How to describe Lubumbashi. Just saying the name gives you an idea of how really unique and rhythmic this city is. On our second day, we just wandered around town since it was a Sunday and it would be hard to meet people. The energy on the streets, the Congolese music and just the "vibe" was infectious.
Lubumbashi was a beautiful place in the afternoon. My colleagues went out to a suburb where BaZela people lived. On our Third day in Lubumbashi I was sick with stomach things and stayed in bed most of the day. By the next morning, I was much better.
We decided to explore the city. We started walking around and we found an interesting monument to the cooks of World War I. Apparently, many people from Katanga province were forced by the Belgians to be cooks during the war. Some were soldiers, but the Belgians did not want many Congolese to know how to use guns.
We then wandered to a hotel that played a prominent part in the film on Lumumba. We had been trying to find a museum of the City of Lubumbashi. People directed us towards this hotel. It turns out that this is City Council meeting hall.
We took a photo of it because of the film and then suddenly we were surrounded by police. One started yelling at us in French. He kept saying he was a policeman and we kept saying that we were professors. It was a standoff. We were creating a scene.
Then a man who spoke English came up and started arguing with the police. The cops had locked us in this small place. It was just a garden with a gate, but they acted like they wanted to arrest us—though I did not think that is what they wanted. I think they wanted a bribe.
But this man who was helping us must have been important because he told us that they could not arrest us because we had not done anything wrong. Eventually the cops just went back to their station and we caught a cab to the Lubumbashi historical museum. For obvious reasons there are no photos of hotel or cops or much of downtown Lubumbashi.
On Sunday afternoon we invited Olivier, an archeology graduate student at the University of Lubumbashi to eat lunch with us. We were staying at a nice hotel and the food was quite good.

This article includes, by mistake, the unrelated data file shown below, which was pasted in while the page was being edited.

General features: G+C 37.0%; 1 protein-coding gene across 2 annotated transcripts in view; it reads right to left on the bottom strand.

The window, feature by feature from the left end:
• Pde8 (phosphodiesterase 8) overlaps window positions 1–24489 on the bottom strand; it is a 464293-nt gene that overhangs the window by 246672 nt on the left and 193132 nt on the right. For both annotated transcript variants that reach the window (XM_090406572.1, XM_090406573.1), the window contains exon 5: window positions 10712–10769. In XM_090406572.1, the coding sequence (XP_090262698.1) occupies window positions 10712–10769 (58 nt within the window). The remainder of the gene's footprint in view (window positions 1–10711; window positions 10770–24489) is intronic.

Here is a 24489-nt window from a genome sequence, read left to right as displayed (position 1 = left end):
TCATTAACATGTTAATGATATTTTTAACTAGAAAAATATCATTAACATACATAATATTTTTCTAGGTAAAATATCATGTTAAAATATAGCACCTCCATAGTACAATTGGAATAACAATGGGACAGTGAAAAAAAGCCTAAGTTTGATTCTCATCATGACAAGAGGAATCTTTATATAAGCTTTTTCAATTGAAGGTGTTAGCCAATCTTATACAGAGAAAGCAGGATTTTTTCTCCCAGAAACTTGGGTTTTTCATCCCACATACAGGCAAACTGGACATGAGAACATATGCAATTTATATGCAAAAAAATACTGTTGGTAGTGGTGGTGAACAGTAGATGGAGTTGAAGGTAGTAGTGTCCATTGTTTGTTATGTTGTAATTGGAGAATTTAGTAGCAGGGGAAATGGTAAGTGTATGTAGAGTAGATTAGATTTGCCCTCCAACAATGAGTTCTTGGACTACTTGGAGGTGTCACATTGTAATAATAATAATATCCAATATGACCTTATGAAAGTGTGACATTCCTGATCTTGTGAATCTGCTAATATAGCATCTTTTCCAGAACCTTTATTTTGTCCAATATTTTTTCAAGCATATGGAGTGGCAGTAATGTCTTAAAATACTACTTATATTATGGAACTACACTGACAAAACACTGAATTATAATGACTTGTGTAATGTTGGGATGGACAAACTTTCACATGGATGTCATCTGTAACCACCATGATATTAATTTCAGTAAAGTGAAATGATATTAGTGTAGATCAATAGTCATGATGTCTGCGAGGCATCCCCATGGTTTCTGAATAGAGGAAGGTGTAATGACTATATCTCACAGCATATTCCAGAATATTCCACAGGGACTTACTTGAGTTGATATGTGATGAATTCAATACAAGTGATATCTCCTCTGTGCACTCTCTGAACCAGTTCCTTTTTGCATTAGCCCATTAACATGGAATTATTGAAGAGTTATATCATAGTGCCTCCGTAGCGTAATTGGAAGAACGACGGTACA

We asked him a lot of questions, but after a few beers he started to tell us how he felt about all these researchers coming and having him help them. They publish books and he is still working on his masters. Even though he spoke in French I could feel his frustration. I did not know what exactly he was doing.
Apparently, UNICEF had funded a study of the slave trade on both sides of Lake Mweru—the lake that separates Luapula Province, Zambia and Katanga Province, DRC. He had just completed research on the pottery that was traded during the slave trade in this region. But it was not until we visited him at the University of Lubumbashi that I realized how significant was his work.
He had gone to the really rural parts of Lake Mweru on the Congo side and videotaped and photographed women making pots in the traditional ways. It was amazing work and such an important contribution to the history of the region. But the Belgians instead gave a scholarship to a guy who worked with a Belgian anthropologist who recorded ceremonies among the Lunda. I began to understand the anger Olivier had.
This is such a safe city. Young men without any protection or weapons sit on the streets with thousands of dollars worth of Congolese Francs trading them for other currency—usually US. The main worry as you can tell are the police. More next blog.
Since I could not take photos in the centre of Lubumbashi—I wrote the following poem:
No Photos of Lubumbashi Downtown
Reds swirl, purple merging with orange.
French bread, bwali, hope and sweat,
aromas mingling around the patchwork
paved streets of Lubumbashi.
Feet moving rapidly
over the unseen hurdles. And the beat goes on.
Fast foods, French café’s
and the pleasing tunes of
Kiswahil and Francais intermingling
in songs of history, love and loss.
Ground nuts on heads, cash in hand.
Selling late into the warm night. And the beat goes on.
Women in Congolese cloth,
hairdos of Africa’s past.
Everyone moving to rhythms
echoing in the spaces
between people and building dreams and nightmares. And the beat goes on.
The minibuses overflowing with conductors conjuring crowds to ride. Buildings peel next to new glass high rise, while
desperation distorts the view . And the beat goes on.
A city carrying scars, stories, victories and losses. Built on
the rich earth and those who mined it. Ghosts and the young
fight for breathing space. And the beat goes on.
Energy is swirling everywhere
breathing fresh hope
or dread into those
who dance in the streets. Quick feet avoiding old bloodstains. And the beat goes on.
This is a typical mini-bus stop the main form of transport besides taxis and private cars in and around Lubumbashi.
Ads for Simba Beer. In my pre-Islamic days my favorite beer. They come in huge bottles (around 16 oz, but of course in liters).
Above is the market in the local township in Lubumbashi
Below is the monument for Congolese Cooks who were forced to participate in WWI.